Performance
35.5 knots
4,900 nautical miles at 15 knots

Crew
122

USS Bainbridge refueling underway from USS Hancock in the Atlantic, sometime in 1944.
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Excuse me sir! Do you have a moment to discuss your lord and savior, the Type 93 torpedo?

 

But we do not tell our children stories of monsters so that they will know monsters exist. You knew monsters existed before you could speak, before you could walk. You were told stories of monsters because those stories had heroes. You were told stories of monsters so that you would know monsters can be defeated.


Capcon #5 Posted 31 October 2013 - 06:46 PM

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The Yawata Maru was a sexy looking liner before she was turned into a carrier. Never saw that pic before.

I don't envy the DEVs the task of balancing ships like the Tromp in the scheme of Cruisers and Destroyers for the games matchmaker.

Nice job guys lot of info here, busy day.
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Flagship_Amagi #6 Posted 31 October 2013 - 06:55 PM

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nice job you guys!

         

        

 

                              

                                                                                    


Ariecho #7 Posted 31 October 2013 - 07:39 PM

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Thank you!  By the way, it's our first complete month.  We started on September 4th.  Tomorrow, we'll get a new kind of coverage, with the battle of ...   :hiding:  sorry, can't tell!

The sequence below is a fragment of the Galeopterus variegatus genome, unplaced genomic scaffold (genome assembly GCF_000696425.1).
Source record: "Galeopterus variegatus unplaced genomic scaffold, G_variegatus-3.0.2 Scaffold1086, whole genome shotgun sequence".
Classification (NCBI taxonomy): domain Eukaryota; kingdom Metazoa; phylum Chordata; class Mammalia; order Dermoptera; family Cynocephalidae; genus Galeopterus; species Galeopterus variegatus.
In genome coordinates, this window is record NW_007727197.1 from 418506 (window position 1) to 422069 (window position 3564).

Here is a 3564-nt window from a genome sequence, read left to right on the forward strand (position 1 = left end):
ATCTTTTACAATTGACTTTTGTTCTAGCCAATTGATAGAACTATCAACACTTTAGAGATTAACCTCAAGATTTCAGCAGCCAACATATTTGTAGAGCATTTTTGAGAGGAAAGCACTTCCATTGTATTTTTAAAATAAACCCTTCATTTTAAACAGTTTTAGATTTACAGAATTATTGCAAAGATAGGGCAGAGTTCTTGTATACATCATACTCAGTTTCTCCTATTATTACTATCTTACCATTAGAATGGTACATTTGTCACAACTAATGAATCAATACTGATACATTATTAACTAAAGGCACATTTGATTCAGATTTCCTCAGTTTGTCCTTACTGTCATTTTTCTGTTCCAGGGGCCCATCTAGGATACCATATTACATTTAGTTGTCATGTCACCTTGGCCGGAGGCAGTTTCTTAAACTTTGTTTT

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mr3awsome #8 Posted 31 October 2013 - 07:42 PM

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Fab stuff!

 


Poland has more unique warships to contribute than Canada.


JeeWeeJ #9 Posted 31 October 2013 - 07:45 PM

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View PostAriecho, on 31 October 2013 - 07:39 PM, said:

Thank you! By the way, it's our first complete month. We started on September 4th. Tomorrow, we'll get a new kind of coverage, with the battle of ... :hiding:  sorry, can't tell!


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Ariecho #10 Posted 31 October 2013 - 07:58 PM

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Please don't kill me, and I'll invite you to the party ...

Spoiler                     


Discussing with a British officer: "You French fight for money, while we British fight for honour." "Sir, a man fights for what he lacks the most."
Robert Surcouf (French Corsair)


JeeWeeJ #11 Posted 31 October 2013 - 08:29 PM

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THAT'S IT! I'M OUTTA HERE! You can write that article on the battle of ponyland yourself mister! :angry:
.
Oh crap, now i've given it away! :ohmy:


EU WoWs Supertest coordinator

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Imperium_Titan_Roma #12 Posted 31 October 2013 - 08:49 PM

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thanks for sharing! :) +1